It is true that if you get a big dump in those months the skiing is indescribably fantastic. Such conditions are neither guaranteed, or as it has been lately, even likely. More likely the snow will be thin with obstacles abounding, and generally cold enough to hold what little snow exists.
Come Spring and conditions flip. Even in a low snow year like this past season, conditions are at their peak for snow pack, meaning obstacles are either buried or obvious, and the opportunity to ski powder is equal or greater than in the winter. The higher the snowpack prior to the vernal equinox, the better the spring ski touring season.
A look at the wimpy winter of 2015 brings the value of spring skiing in to sharp focus. In the past 40 years the most reliable months to ski powder have been February, March, and April. Lately that has been reduced to March and April, the tail end of winter and the beginning of spring. This year, some of California’s best storms were in May, and in Colorado, at least three feet of snow covered the Rockies above 9,000 feet, and along the Front Range, up to 10 feet fell. California is still in a drought, made marginally less with the late season precipitation, but Colorado received enough snow to dig itself out of water debt and be on par with an average snowpack.
For most skiers, meaning resort skiers, it is too little or too late, but not for backcountry skiers. Spring ski season is the time when the hard core skiers who earn their turns kick it in to high gear. The reasons are compelling.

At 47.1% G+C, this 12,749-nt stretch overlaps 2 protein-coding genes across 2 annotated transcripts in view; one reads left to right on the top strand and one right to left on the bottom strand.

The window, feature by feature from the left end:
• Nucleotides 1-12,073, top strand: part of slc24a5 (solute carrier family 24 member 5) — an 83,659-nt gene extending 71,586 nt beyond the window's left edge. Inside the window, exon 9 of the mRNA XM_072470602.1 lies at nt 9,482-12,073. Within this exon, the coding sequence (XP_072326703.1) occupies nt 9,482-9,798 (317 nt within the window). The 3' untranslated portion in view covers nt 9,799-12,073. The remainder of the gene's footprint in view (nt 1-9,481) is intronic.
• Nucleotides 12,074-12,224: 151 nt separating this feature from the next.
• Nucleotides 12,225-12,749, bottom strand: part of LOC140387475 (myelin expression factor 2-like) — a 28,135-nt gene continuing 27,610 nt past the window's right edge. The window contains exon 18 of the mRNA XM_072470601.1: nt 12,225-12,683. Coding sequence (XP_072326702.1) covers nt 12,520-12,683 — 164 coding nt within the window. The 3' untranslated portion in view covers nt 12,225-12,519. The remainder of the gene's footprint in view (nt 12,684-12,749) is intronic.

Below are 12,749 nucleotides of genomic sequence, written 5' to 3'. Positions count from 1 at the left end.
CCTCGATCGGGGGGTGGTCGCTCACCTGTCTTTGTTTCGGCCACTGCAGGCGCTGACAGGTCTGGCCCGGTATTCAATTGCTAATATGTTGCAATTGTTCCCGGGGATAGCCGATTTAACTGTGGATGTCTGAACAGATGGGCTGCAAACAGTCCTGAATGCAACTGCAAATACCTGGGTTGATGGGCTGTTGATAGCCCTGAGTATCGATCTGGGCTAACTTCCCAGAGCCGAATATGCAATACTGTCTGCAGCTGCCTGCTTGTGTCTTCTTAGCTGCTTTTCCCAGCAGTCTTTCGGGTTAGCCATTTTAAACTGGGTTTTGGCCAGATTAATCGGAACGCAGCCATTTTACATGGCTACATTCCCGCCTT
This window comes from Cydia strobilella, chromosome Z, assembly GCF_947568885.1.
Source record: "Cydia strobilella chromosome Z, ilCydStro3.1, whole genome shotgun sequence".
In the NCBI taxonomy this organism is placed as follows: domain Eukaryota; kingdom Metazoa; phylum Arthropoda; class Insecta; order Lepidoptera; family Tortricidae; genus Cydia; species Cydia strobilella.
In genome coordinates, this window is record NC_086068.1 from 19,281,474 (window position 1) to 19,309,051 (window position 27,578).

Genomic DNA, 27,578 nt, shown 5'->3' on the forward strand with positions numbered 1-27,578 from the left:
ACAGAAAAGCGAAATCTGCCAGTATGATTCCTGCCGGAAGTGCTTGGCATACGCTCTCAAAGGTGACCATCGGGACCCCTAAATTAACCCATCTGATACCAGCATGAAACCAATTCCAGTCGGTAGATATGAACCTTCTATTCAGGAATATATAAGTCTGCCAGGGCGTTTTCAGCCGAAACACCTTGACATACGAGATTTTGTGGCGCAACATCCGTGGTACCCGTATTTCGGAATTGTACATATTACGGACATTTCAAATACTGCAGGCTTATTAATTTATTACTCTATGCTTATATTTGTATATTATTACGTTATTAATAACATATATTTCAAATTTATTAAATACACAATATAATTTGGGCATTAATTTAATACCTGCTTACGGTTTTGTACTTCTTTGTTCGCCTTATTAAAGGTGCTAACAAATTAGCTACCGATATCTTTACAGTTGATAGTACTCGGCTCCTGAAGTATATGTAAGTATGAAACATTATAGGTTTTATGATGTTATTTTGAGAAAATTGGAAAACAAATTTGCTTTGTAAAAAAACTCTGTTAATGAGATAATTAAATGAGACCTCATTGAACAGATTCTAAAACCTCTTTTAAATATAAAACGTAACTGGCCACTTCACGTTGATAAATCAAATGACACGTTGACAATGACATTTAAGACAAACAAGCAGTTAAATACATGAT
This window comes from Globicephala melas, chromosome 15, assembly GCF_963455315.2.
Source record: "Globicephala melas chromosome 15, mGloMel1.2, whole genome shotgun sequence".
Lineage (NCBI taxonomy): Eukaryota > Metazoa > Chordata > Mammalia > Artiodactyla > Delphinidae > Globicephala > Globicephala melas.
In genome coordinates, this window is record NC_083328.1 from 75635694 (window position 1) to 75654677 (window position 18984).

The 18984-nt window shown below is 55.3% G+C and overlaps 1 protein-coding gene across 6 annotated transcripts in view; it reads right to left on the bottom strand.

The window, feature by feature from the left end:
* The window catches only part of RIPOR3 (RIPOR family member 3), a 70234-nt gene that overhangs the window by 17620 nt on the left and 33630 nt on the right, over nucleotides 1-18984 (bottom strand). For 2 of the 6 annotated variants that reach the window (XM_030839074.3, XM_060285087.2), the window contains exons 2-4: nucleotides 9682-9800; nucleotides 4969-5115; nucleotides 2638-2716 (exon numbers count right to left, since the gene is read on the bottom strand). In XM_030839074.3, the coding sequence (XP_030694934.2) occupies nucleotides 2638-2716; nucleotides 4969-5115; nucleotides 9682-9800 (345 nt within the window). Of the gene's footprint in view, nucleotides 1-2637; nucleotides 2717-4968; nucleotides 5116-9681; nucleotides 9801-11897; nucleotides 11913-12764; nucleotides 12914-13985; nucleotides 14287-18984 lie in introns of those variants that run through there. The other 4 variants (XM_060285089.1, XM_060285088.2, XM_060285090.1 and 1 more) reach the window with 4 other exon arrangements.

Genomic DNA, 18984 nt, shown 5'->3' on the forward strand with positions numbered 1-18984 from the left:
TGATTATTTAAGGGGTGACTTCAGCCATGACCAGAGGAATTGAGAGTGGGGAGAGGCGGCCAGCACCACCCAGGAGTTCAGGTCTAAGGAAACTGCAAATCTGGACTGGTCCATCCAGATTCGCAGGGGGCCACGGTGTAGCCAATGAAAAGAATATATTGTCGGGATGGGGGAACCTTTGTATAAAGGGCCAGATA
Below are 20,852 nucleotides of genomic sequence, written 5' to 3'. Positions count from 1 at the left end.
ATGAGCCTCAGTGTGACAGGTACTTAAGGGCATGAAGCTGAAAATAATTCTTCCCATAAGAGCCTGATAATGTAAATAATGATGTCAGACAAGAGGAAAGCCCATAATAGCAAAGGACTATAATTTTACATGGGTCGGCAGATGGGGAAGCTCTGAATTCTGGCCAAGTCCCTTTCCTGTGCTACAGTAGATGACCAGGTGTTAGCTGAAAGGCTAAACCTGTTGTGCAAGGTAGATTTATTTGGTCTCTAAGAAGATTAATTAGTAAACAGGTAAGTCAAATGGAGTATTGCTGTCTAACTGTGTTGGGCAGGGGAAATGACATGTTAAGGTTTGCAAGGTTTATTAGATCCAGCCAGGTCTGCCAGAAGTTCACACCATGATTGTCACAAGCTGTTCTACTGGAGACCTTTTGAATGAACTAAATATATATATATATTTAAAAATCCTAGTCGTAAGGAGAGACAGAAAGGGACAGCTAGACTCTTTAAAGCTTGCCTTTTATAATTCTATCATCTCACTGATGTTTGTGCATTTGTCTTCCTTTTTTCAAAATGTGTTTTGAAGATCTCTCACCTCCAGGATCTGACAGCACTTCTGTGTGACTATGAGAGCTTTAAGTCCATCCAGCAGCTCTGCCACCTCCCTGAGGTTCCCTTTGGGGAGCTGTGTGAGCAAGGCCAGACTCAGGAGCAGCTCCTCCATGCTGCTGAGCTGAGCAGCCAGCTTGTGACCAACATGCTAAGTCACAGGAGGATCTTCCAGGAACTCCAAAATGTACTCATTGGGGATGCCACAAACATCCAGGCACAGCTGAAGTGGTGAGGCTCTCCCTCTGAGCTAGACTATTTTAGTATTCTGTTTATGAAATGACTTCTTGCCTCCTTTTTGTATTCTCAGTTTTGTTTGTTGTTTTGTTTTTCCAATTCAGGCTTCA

No matter how deep the snowpack, it’s a good bet it will be at its peak after the sun tilts above the equator. Secondly, with a higher sun come warmer temps, which does melt the snow, but for a season that brings about the transformation to corn snow. Not only is corn snow supremely easy to turn on, it also tends to be immune to avalanching. Finally, with the change of season the days are longer, and sunnier, making extended trips into the backcountry an absolute delight. You need fewer layers, less weight on your back, and lighter, skinnier skis that aren’t a depth trap, but a means to cover more ground. And with a snowpack at it’s peak, there are more places you can ski to.
The 2015 Winter has made those qualities even more apparent. For those who didn’t get enough ski time in this past winter, don’t hesitate. Get out there and make a few more turns, but do keep your avy eyes peeled just in case.